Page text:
Garcetti Appoints New L.A. Film Czar, Requests Tax Credit Extension

Los Angeles Mayor Eric Garcetti has requested an expansion of entertainment tax credits from the state and appointed a new chief advisor on film and TV production. Entertainment lawyer Ken Ziffren, who takes up the advisor position following the death of Tom Sherak, will seek to increase local production through expanded state incentives.

“Stopping runaway production is about protecting our middle class,” said Garcetti. “Ken will be a powerful leader in our fight against other states that are taking our jobs, and he will be aggressive about streamlining government so red tape doesn’t contribute to driving production away.”

According to the Mayor’s Office of Motion Picture and Television Production, which Garcetti established last year following his election, only one out of 45 “big budget” feature films was shot exclusively in California over 2012-2013, representing a loss of thousands of jobs to other states. From 2005 to 2013, California’s share of the 1-hour TV series market declined from 64% to 28%.

“This is a critical moment for our industry and our economy,” Ziffren said. “If we don’t fight back now, these jobs are going to be lost for good, and that would be a devastating blow to our middle class. This is about jobs for carpenters, electricians, makeup artists — good jobs that leave enough over at the end of the month to save for retirement, save for the kids’ college, and to spend in our neighborhoods.” Ziffren brings extensive entertainment industry experience to the new position, having played a key role in resolving a Writer’s Guild strike and represented the NFL in negotiating network TV contracts.

Bloomberg Businessweek also reports that Garcetti has lobbied Governor Jerry Brown and state legislators to double the current tax credit’s $100 million cap and expand it to include commercials, pay-TV programs and movies with budgets over $75 million.

CA Commercial Tax Credit Bill Still Alive in Sacramento

The Association of International Commercial Producers (AICP) has updated its membership about efforts to pass SB 370, the Golden State Commercial Tax Credit Program. After meeting with members of the Senate Governance & Finance Committee in Sacramento, the organization remains confident that commercial production is recognized by lawmakers “as a statewide economic generator of revenue and employment for California.”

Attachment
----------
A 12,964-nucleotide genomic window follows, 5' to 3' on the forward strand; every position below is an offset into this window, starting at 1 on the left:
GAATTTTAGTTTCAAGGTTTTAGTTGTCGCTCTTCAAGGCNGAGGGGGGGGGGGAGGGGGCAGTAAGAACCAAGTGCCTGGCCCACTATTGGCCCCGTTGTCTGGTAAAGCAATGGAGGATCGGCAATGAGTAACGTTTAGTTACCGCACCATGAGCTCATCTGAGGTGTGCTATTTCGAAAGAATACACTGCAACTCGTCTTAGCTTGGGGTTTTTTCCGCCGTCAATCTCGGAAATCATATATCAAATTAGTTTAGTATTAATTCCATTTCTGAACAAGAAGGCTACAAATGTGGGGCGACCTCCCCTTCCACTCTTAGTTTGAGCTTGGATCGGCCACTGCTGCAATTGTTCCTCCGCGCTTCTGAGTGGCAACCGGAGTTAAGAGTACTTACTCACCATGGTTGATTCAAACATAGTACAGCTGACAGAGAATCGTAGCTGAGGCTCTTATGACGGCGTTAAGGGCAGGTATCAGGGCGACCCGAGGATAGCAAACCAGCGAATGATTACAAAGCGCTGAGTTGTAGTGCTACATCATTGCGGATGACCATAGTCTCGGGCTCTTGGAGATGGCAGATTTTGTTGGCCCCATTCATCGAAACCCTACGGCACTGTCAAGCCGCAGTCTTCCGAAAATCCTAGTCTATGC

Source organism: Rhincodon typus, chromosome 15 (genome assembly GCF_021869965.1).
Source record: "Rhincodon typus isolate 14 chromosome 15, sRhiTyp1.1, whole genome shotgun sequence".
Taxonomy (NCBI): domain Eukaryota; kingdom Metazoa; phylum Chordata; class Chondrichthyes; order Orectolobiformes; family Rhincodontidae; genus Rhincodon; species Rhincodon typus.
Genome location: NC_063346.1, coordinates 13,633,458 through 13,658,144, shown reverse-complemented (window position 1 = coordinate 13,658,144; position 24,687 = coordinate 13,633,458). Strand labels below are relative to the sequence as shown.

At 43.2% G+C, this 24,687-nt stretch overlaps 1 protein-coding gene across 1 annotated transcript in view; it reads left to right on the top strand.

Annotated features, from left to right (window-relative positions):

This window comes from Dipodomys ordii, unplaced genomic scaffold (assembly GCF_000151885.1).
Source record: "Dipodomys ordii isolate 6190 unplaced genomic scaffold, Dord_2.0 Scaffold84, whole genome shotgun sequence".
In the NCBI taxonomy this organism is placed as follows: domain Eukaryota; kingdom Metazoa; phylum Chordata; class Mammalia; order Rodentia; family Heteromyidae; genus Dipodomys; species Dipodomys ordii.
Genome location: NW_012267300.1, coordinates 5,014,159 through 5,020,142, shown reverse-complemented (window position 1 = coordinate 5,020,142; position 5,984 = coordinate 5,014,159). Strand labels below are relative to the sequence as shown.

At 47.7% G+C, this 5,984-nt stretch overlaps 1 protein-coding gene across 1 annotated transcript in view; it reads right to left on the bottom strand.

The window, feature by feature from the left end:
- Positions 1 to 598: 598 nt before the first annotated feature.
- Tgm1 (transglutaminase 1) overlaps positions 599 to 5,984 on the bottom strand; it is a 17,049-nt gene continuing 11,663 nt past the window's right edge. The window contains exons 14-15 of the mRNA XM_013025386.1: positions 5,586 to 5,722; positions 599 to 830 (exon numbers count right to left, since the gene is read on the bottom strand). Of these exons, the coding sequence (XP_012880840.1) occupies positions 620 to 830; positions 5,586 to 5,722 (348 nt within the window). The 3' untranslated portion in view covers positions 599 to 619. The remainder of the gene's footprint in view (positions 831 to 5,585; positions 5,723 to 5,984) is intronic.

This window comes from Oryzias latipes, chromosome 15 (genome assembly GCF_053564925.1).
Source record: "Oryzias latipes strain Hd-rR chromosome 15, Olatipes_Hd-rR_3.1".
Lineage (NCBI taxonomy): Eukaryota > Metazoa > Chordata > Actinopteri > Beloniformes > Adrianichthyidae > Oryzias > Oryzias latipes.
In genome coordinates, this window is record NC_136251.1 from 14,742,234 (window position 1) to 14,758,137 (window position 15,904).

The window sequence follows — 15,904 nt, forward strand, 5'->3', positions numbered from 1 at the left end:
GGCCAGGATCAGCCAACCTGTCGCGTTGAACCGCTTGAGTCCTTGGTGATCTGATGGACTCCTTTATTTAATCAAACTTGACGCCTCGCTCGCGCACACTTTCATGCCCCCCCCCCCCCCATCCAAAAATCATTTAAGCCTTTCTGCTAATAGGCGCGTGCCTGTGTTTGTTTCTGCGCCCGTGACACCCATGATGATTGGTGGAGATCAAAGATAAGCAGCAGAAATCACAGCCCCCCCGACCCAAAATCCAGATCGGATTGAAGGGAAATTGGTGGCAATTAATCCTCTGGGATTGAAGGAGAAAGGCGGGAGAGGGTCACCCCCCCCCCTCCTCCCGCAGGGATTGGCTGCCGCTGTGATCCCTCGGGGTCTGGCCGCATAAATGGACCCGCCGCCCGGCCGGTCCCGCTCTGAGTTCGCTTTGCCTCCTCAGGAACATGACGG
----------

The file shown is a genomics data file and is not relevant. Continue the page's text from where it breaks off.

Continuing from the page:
One remaining impediment to passing commercial tax credit legislation is the question of where the money would come from. Proponents are seeking $15 million in annual funding for the credit program. There are three possibilities for obtaining those funds:

  1. Take the $15 million out of the existing $100 million already allocated to the film tax credit. This is the least likely to fly in Sacramento or Hollywood, as it would tap the already limited funds available to productions seeking the film tax credit.
  2. Add $15 million to the $100 million cap, and roll the two credit programs together.
  3. Find a separate funding source for the $15 million, and make the commercial tax credit a standalone program.

Based on talks with the senate committee, the AICP has identified the third option as the way to move forward, having agreed with labor unions and the Motion Picture Association of America (MPAA) “to seek a standalone tax credit that reflects the unique business model and nature of our industry.”

To bolster its case, the AICP is seeking letters of support for SB 370 from member companies. Forty-three member companies submitted letters that helped get the legislation written initially; the association says additional submissions will help strengthen the economic argument for a commercial tax credit in California. Particularly of interest are anecdotes about commercial production that has been taken out of state due to tax credits elsewhere.

The AICP has provided a draft letter here. If you want to submit a letter, you can print it on company letterhead and send it to:

The Honorable Ted Lieu
State Capitol, Room 4061
Sacramento, CA 95814

The association also requests that you send a PDF copy of letters to davidp@aicp.com.

Details of SAG-AFTRA Ad Pact Released by Hollywood Reporter

Alleged details of the recently negotiated tentative pact between SAG-AFTRA and the advertising industry have been posted by Jonathan Handel of The Hollywood Reporter. Citing a source close to the negotiations, the reported points include a one-time 6% wage increase at the beginning of the 3-year deal, an increase in Pension & Health contributions from 15.5% to 16.8%.

If accurate, these numbers are far from official, as the agreement still needs to be approved by the union’s national board of directors at its April 20-21 meeting. At that time, details of the deal will officially be released to the public. Following approval by the board, the new agreement would go to SAG-AFTRA membership for ratification.

See the story in the Reporter here.

SAG-AFTRA Reaches Commercial Pact with Industry

Following over 7 weeks of talks, SAG-AFTRA and the Joint Policy Committee reached a tentative agreement Saturday on terms for successor agreements to the television and radio commercials contracts. The deal is subject to approval by the SAG-AFTRA National Board of Directors later this month, then a ratification vote by the membership.